Just like any other project, if you don’t have clear objectives at the beginning of your webinar planning process, how will you know if it’s been successful once it’s concluded?
That’s why it always pays to start with the end — your objectives — in mind.
Think about who you’re targeting, and how far along the customer journey — or sales funnel — they are.
A few questions to keep in mind are:
- Who is your target persona?
- Do they already know your brand or product?
- Or do you need to bring them on the journey with you?
- What are the key learnings you want your audience to take away?
- What do you want to achieve?
Then tailor your webinar content to your desired outcome.
If your webinar aims to generate leads by offering thought leadership, go for broadly interesting but relevant, top-of-funnel content that inspires and informs.
If you’re looking to convert existing leads who already know what you do, share a customer success story or include a product demonstration.
For training and customer retention, ensure your events are available live and on-demand.
Webinars are often seen as a lead-generation tool, but their engagement qualities make them appealing to a broad range of organisations. Our own clients come from more than 20 different industries, and they hold webinars for a number of reasons, including to:
- Generate leads
- Increase brand awareness
- Nurture existing customers
- Educate members
- Increase conversion
- Improve brand authority
- Train and educate
- Communicate internally
- Update investors and stakeholders
- Reach international markets.
Whatever your reasons for holding webinars, the key is to establish your goals, which will then help you work out what type of webinar to hold. For example: should it be live or pre-recorded? Free or paid?
That will also help you identify the presenters you’ll need, and who to invite.
If you are holding an educational event, think of the learning outcomes you want to produce.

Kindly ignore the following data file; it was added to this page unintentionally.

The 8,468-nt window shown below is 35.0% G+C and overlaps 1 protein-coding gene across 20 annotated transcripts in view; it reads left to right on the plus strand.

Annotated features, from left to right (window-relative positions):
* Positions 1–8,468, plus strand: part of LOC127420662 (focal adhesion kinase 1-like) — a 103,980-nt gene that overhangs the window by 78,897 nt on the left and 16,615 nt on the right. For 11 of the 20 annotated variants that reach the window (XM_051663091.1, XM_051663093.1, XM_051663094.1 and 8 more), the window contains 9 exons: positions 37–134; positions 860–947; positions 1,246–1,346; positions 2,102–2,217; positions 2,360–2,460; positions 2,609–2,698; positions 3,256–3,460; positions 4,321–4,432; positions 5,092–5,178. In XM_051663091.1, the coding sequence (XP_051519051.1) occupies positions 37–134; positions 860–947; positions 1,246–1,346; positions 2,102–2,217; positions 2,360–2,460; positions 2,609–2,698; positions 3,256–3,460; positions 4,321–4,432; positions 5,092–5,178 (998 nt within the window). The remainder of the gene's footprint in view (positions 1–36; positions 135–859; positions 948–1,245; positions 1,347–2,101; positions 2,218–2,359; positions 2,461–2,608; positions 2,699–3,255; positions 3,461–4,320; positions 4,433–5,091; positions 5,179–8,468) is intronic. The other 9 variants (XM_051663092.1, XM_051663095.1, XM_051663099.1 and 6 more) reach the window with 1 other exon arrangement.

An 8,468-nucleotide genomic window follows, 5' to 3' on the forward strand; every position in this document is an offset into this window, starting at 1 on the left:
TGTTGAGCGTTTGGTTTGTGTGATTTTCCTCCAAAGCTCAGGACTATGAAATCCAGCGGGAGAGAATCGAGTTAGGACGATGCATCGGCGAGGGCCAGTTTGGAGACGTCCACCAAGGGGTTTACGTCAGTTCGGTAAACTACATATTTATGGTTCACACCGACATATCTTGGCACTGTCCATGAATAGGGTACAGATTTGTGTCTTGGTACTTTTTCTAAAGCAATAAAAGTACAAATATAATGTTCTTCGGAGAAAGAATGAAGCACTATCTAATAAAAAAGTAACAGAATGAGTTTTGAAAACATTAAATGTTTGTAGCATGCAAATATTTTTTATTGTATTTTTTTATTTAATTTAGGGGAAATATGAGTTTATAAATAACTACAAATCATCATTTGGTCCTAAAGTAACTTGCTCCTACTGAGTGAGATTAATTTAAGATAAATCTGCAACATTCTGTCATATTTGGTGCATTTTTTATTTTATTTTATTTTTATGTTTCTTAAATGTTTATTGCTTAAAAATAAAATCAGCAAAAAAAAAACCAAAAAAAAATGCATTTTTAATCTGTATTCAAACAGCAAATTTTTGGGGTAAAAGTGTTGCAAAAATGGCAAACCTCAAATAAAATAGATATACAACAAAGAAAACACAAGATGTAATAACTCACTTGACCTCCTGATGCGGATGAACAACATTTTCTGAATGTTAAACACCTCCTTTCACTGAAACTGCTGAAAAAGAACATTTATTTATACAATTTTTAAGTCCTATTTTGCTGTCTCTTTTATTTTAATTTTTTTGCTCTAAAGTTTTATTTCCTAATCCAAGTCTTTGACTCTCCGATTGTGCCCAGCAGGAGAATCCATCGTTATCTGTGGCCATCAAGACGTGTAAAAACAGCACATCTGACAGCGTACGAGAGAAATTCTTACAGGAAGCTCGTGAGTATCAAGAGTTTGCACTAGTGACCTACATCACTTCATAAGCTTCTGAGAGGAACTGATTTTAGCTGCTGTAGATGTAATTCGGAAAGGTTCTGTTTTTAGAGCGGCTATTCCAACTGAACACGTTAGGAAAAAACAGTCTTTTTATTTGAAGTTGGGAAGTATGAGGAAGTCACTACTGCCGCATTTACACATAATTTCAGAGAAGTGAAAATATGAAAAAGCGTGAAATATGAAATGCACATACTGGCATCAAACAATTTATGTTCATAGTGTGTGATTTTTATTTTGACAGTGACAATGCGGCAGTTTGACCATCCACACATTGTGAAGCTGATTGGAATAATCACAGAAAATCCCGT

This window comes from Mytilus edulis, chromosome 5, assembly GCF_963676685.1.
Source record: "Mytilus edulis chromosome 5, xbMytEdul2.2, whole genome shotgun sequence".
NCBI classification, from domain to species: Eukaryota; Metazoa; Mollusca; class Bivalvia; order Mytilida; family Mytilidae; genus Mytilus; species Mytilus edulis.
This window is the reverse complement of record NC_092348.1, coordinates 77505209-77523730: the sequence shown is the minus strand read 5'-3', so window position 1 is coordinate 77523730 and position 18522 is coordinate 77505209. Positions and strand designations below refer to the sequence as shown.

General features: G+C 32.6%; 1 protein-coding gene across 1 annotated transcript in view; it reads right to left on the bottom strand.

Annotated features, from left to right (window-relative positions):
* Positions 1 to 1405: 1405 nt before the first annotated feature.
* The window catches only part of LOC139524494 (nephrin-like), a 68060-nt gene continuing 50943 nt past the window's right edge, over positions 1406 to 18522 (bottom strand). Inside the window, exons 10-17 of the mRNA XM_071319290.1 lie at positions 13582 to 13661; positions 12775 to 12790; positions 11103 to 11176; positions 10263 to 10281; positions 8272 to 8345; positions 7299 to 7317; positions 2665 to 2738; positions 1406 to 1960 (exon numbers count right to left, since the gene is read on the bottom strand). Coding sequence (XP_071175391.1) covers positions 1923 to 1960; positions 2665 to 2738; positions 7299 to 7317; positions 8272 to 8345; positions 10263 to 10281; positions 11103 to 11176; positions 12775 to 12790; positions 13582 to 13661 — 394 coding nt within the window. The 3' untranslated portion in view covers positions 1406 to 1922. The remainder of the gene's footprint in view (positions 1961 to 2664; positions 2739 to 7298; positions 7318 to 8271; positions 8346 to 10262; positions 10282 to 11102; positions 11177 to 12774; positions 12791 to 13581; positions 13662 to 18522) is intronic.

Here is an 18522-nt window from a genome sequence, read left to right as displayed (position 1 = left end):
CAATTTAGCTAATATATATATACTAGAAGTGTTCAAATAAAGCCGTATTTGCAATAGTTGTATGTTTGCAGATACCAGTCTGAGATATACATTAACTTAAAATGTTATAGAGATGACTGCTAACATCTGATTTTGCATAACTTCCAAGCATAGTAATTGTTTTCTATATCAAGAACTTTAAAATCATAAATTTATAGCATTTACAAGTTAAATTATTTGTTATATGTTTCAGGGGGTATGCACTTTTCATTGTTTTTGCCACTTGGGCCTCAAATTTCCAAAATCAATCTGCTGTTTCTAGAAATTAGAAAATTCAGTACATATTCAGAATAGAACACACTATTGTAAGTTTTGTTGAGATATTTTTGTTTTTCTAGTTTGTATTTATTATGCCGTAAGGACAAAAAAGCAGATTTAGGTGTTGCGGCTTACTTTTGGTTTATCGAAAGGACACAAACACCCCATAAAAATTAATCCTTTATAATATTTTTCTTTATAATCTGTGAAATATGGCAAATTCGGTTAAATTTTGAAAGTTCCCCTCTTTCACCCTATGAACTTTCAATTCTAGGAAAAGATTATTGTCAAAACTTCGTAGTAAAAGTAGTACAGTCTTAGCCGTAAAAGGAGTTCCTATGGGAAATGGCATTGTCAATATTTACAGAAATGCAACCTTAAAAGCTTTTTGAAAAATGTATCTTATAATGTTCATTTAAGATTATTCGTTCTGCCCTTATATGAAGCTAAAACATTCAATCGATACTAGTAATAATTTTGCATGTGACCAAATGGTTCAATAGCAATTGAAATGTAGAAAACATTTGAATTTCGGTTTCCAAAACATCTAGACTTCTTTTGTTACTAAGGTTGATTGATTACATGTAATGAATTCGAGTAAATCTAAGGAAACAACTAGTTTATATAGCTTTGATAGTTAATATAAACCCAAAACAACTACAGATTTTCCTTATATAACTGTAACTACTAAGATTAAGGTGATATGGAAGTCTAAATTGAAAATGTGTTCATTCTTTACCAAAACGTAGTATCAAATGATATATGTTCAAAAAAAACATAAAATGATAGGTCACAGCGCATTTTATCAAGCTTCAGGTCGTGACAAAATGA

If you’re looking to increase revenue or generate leads, what figure do you have in mind?
Are you trying to build team cohesion? How will you measure success?
Asking yourself questions like this will not only make it much easier to pitch your event effectively from the outset, it will also enable you to evaluate the success of your webinar and assess the return on your investment once it’s complete.
Because everything takes place online, measuring the success of a webinar is a lot easier than measuring a traditional face-to-face event.
You can measure traffic to your landing page, click-through rates, and the number of registrations – which you can also track through the sales cycle to see if they convert.
You can also measure the proportion of registrants who attended your webinar, how many marketing-qualified leads it generated, and the length of time attendees spent viewing your webinar.
And you can use online polls, surveys, Q&A sessions, and chat interactions to measure engagement.
Just as your event is about to conclude — when your attendees are still sitting at their computer and your webinar is fresh in their minds — is a great time to ask your audience for feedback. Ask them to rate their experience, your content and your brand.
While it takes time to plan and manage a webinar, source presenters, build registrations and create resources, they’re relatively inexpensive to run compared with traditional face-to-face events, activations, advertising and other forms of marketing.
When it comes to the return on your investment, track your costs, then divide it by your most important measure of results, whether it be attendance, leads, conversions, brand awareness or some other objective.
That should not only give you a good understanding of whether you achieved your goals, but the value your webinar returned for the investment you put in.
For more tips and tricks when it comes to planning your webinar program, check out the first episode of our new Webinars and Wine series: Planning Perfection — 10 Steps to the Perfect Webinar.